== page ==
A broad goal of neuroscience is to understand decision making in animal behavior, from sensory input, to neuronal response and computation, to the resulting behavioral output. Obtaining this sort of knowledge in humans is extremely complicated, but understanding the process for a well-defined stimulus like temperature, in simpler animals like Drosophila, is a tractable and highly rewarding undertaking. Particularly in their larval form, Drosophila behavior as they navigate their environment is highly quantifiable;they are also well-suited for in vivo optical imaging, and we can observe activity at the single-neuron level. We propose a detailed investigation into the neurobiology of larval temperature response, both at the level of observing navigation strategies across larval developmental stages, and at the neuronal level as we identify neurons that participate in temperature response, examine their sensitivity, and determine what changes over development. The behavioral component can be achieved with novel temperature control apparatuses and data acquisition methods capable of precisely quantifying navigation strategy;the imaging component will utilize a modified 3D spinning-disk confocal microscope, its high contrast allowing single-neuron resolution and its sensitivity allowing detection of calcium activity as neurons respond to temperature variation. Technical advances will enable this work to resolve several disputed questions in the field and increase our broader understanding of animal behavior and decision-making. Using this quantitative behavioral analysis and optical neurophysiology, we will characterize the precise contribution of molecules that have been implicated in thermotaxis to particular components of thermotaxis, from perception to navigational decision-making. It is known that transient receptor potential (TRP) channels are involved in heat and cold avoidance, and TRP TRP channels have a special relevance to human health, as such channels are also found in mammals, and mutations in some TRP channels underlie diseases.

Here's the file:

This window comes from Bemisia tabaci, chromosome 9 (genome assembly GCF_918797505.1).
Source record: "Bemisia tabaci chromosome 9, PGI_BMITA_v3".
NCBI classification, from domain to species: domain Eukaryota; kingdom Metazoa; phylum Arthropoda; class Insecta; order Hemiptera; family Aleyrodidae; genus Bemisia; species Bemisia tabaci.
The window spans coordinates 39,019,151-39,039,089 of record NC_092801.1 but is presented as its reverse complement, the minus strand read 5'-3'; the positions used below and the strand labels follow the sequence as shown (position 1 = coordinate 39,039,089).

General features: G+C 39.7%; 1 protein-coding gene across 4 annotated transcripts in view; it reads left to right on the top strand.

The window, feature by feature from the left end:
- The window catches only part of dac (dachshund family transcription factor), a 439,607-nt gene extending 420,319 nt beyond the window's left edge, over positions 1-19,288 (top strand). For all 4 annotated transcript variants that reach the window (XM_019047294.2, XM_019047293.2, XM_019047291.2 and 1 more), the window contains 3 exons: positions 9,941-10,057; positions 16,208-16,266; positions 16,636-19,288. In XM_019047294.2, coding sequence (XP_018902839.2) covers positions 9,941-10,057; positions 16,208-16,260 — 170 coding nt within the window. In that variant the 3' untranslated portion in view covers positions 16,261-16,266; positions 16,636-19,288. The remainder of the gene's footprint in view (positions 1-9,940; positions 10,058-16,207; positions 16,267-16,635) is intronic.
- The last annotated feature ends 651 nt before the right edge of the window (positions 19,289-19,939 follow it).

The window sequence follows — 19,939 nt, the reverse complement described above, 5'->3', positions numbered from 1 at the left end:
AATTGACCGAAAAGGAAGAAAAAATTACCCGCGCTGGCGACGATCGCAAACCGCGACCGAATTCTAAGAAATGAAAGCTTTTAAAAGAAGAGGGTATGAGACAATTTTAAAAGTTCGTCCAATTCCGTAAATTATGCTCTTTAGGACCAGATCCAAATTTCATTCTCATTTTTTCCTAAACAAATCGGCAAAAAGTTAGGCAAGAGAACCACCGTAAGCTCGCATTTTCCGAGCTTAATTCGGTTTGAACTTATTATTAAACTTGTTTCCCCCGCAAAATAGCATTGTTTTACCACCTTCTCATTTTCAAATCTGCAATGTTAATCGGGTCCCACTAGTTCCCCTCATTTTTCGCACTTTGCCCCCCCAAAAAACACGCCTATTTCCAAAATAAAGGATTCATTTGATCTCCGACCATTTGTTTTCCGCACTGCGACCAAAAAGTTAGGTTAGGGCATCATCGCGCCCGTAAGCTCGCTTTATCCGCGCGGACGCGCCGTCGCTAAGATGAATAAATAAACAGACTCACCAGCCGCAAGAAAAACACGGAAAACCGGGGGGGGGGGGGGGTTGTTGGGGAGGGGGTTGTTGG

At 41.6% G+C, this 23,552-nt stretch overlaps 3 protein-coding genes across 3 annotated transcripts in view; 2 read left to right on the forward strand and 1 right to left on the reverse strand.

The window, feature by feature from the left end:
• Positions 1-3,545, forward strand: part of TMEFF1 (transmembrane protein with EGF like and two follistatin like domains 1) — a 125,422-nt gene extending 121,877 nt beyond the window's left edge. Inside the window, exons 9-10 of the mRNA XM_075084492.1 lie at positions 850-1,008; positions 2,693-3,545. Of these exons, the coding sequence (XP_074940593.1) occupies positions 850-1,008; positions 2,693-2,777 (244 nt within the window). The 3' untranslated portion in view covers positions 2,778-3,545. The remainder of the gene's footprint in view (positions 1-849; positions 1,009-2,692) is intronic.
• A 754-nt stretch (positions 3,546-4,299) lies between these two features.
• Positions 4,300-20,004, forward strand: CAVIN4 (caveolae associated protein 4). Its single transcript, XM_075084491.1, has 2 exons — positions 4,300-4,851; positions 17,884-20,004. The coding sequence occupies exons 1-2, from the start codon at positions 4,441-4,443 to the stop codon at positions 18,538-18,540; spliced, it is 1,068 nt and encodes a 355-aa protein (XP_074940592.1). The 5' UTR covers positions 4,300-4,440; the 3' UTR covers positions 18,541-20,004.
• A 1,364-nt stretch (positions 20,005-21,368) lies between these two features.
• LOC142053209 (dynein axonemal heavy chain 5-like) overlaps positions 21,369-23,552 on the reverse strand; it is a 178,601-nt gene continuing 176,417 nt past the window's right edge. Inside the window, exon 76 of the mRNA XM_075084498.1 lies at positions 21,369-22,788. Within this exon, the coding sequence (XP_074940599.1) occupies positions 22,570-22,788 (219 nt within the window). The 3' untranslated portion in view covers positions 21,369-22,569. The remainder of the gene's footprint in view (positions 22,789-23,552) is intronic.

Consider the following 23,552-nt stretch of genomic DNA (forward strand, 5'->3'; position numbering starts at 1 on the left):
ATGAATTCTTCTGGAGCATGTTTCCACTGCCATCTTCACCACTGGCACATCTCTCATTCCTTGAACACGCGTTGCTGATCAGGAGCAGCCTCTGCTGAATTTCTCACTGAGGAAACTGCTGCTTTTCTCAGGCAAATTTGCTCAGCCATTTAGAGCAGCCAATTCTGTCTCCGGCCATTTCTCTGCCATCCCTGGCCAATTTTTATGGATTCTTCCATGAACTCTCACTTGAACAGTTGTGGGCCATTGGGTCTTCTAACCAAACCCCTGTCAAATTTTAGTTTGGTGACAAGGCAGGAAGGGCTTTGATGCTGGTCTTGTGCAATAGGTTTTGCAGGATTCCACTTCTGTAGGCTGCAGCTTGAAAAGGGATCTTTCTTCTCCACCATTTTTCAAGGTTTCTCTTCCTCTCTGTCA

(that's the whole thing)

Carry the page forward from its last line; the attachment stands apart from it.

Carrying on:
To better understand the connection between stimuli and neuronal responses in more complicated animals like humans, it is helpful to start with computational circuits in simpler animals. In particular here, precise and quantitative insight int sensory encoding of temperature in the Drosophila larva will expand our knowledge of behavioral and neural circuit function and development. This will be researched using sophisticated techniques in quantitative behavioral analysis and neuronal imaging. A comprehensive understanding of these simple circuits and the rules that govern them will help us to determine the mechanisms of more complex circuits that regulate more elusive, sophisticated behaviors, such as mood and attention, and how these circuits go awry in human disease.